Impact of HIV/AIDS on Social Relationships in Rural China

Impact of HIV/AIDS on Social Relationships in Rural China

The Open AIDS Journal 15 Jul 2011 RESEARCH ARTICLE DOI: 10.2174/1874613601105010067


Social support promotes greater medical compliance, better immune system functioning and slows the progress of HIV/AIDS. One in every 50 People Living With HIV/AIDS (PLWHA) is Chinese, yet little is known about the impact of HIV/AIDS on social relationships in China. This study compares the characteristics of those who report that HIV/AIDS had a substantial impact versus a modest impact on their social relationships. We obtained data from a survey of 866 PLWHA in rural China, which was conducted in 2006-2007 in the three Chinese provinces with the highest prevalence of HIV/AIDS. Chi-square test and multiple logistic regression were performed. The analysis shows that PLWHA who had full-blown AIDS (OR= 1.53; 95% CI=1.09-2.13) and those who were poor (OR=2.19; 95% CI=1.52-3.16) reported greater impact on their social relationships. The results lay a solid foundation for designing effective policy initiatives and intervention programs aimed at alleviating the impact of HIV/AIDS on social relationships and improving the quality of life of PLWHA.

Keywords: HIV/AIDS, China, social relationships, developing world, social support..


In the mid-1990s, the epidemic of HIV/AIDS spread to central China, primarily through unsafe practices of blood collection. In the following years, HIV transmission through blood and plasma donations and transfusion became effectively contained by new regulations for blood and plasma collection stations. By 2007, the main mode of transmission had shifted to heterosexual transmission (37.9%) [1]. Approximately 740,000 Chinese are now HIV positive indicating that one in every 50 People Living With HIV/AIDS (PLWHA) in the world are Chinese [2, 3].

Research in Western countries has shown that HIV/AIDS is associated with high rates of co-morbid health problems [4], disability [5, 6], and work discrimination [7]. In the United States, the estimated cost of 40,000 newly diagnosed individuals with HIV was $36.4 billion, including $6.7 billion in direct medical costs and $29.7 billion in productivity losses [8]. In China, the economic impact of HIV/AIDS is estimated to be between RMB 22.5 billion ($2.8 billion U.S.) and RMB 40 billion ($5 billion US) [9].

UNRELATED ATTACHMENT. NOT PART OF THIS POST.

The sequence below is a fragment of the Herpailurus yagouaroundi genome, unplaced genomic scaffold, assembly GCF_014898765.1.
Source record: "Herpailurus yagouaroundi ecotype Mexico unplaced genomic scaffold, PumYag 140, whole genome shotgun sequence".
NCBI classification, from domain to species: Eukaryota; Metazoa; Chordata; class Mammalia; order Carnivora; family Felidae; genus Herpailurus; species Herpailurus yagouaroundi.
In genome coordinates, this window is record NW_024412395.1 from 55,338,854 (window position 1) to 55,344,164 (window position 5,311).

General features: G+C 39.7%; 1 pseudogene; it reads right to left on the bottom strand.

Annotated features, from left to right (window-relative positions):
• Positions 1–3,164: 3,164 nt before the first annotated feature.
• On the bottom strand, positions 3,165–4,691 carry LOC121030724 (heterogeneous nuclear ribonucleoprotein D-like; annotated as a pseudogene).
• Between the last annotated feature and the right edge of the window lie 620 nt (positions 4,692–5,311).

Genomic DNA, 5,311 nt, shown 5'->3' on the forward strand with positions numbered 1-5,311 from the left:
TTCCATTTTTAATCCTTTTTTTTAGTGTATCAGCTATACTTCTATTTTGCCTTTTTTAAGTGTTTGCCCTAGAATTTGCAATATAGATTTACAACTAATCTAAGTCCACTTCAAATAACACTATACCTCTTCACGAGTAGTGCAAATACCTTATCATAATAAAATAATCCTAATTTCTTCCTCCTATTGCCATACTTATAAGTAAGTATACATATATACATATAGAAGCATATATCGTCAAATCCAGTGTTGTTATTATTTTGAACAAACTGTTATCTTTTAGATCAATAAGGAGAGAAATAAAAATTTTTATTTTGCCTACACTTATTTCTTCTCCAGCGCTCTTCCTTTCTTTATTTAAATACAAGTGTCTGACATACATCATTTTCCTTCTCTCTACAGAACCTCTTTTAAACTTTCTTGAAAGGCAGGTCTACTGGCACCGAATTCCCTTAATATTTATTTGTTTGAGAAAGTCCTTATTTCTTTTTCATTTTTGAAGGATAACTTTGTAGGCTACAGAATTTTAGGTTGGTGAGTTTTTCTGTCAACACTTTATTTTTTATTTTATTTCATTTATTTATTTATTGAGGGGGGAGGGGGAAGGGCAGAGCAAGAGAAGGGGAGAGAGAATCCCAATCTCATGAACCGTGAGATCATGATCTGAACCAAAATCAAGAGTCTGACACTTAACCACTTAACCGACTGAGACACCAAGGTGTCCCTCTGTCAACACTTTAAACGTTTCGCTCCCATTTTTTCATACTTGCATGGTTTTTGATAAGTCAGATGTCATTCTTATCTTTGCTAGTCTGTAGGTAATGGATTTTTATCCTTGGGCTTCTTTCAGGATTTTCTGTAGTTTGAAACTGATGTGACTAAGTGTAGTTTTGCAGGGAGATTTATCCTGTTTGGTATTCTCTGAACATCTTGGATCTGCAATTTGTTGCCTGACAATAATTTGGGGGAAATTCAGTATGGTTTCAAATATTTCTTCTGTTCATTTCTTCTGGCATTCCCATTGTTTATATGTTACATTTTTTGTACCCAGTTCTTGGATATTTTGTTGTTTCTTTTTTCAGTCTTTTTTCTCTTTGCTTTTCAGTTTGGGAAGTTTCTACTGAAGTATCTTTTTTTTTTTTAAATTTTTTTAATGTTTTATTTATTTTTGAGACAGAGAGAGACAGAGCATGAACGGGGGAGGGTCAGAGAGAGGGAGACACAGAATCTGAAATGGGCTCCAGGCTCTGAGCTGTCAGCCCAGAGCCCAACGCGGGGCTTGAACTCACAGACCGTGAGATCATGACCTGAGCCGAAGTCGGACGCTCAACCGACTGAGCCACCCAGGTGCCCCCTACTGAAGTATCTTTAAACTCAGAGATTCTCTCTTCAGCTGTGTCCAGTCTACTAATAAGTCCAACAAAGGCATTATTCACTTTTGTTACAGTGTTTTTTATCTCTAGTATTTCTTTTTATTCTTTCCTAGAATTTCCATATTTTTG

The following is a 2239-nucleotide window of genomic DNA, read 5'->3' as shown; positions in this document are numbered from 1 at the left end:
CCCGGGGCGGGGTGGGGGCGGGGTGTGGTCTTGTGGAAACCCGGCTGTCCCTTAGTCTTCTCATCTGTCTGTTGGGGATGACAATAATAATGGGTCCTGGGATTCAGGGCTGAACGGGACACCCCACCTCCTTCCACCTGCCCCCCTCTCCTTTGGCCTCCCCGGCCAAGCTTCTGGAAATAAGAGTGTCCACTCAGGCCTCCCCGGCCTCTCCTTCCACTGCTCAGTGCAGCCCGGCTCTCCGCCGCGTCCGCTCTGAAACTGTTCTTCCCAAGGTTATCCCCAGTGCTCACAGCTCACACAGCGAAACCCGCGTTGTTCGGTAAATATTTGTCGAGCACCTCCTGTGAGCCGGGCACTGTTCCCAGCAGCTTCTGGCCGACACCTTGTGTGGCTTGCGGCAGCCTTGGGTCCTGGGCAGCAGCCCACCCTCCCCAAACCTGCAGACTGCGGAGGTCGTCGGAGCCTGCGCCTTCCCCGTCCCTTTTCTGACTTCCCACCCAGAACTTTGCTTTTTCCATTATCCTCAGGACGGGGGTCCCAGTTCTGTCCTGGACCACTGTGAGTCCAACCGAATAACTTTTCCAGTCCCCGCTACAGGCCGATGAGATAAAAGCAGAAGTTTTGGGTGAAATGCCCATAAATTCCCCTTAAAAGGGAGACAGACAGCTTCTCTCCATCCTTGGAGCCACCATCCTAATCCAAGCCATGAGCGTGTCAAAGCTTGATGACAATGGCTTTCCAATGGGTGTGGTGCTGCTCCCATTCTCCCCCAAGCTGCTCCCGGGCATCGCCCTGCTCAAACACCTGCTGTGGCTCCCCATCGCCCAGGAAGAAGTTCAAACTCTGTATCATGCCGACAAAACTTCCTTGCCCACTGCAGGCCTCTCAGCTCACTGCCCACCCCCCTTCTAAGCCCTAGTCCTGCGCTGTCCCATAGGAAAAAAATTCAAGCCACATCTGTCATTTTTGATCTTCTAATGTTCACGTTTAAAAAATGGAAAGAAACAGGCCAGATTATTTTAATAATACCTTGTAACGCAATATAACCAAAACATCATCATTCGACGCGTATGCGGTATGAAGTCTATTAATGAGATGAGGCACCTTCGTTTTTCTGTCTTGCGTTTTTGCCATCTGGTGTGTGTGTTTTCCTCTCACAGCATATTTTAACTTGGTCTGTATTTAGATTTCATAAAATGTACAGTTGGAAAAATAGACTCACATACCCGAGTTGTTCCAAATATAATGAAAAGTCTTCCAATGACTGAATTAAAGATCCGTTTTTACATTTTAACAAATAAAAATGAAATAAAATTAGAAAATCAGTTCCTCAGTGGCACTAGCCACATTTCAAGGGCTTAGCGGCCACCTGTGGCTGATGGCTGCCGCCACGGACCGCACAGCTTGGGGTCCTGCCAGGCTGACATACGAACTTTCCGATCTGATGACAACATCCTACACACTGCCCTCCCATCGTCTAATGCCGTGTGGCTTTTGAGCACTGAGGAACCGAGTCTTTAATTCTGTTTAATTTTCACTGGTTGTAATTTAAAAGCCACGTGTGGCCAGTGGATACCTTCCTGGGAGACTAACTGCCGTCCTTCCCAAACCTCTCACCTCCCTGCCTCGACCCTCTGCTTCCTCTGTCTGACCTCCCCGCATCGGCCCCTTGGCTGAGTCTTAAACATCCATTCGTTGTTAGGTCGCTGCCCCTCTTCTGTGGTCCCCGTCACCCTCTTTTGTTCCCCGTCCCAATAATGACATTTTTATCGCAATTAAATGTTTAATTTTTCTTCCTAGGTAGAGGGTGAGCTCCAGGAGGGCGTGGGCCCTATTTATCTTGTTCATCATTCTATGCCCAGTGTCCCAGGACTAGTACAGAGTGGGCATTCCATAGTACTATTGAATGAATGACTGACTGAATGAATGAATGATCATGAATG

Rural migrants, who relocate to cities for work, are an emerging high-risk group. The link between population migration and spread of HIV/AIDS has been well established [10]. With an estimated 130 million rural migrant workers [11], China is experiencing the largest internal migration in the history of the world. Migrants often leave their spouses and children behind in their natal village and therefore return regularly for visits. Thus, the potential for the spread of HIV from urban to rural locations is substantial [12-14]. The Chinese government is now focusing much of its HIV/AIDS prevention interventions towards rural migrants.

Only recently has research on HIV/AIDS in China moved beyond a focus on prevalence and modes of transmission. Social scientists have documented that PLWHA in China suffer serious discrimination and stigmatization from the general public [15], health professionals [16, 17] and government officials [18]. The stigma is partly related to the fact that marginalized groups are at particularly high risk for HIV/AIDS (e.g. injection drug users, men who have sex with men and sex trade workers). Few researchers in China have examined the impact of HIV/AIDS on close personal relationships.

For a greater understanding of how HIV/AIDS affects social relationships and interactions, we must turn to the international literature. In addition to living with a potentially life-threatening and chronic disease, individuals who have an HIV infection face many challenges including the impact of the disease on their personal relationships with intimate partners, friends, family, co-workers and health care professionals [19]. Living with HIV/AIDS results in serious strains with sexual partners [7], often leading to rejection and termination of relationships [20]. AIDS stigma affects the whole family of PLWHA [21]. The social interaction of PLWHA with family members may become particularly difficult and communication problems within the family often arise [20]. HIV/AIDS also increases social isolation, rejection, and avoidance by friends [20, 21], segregation by co-workers [20, 22] and deterioration of productive relations with health professionals [22, 23].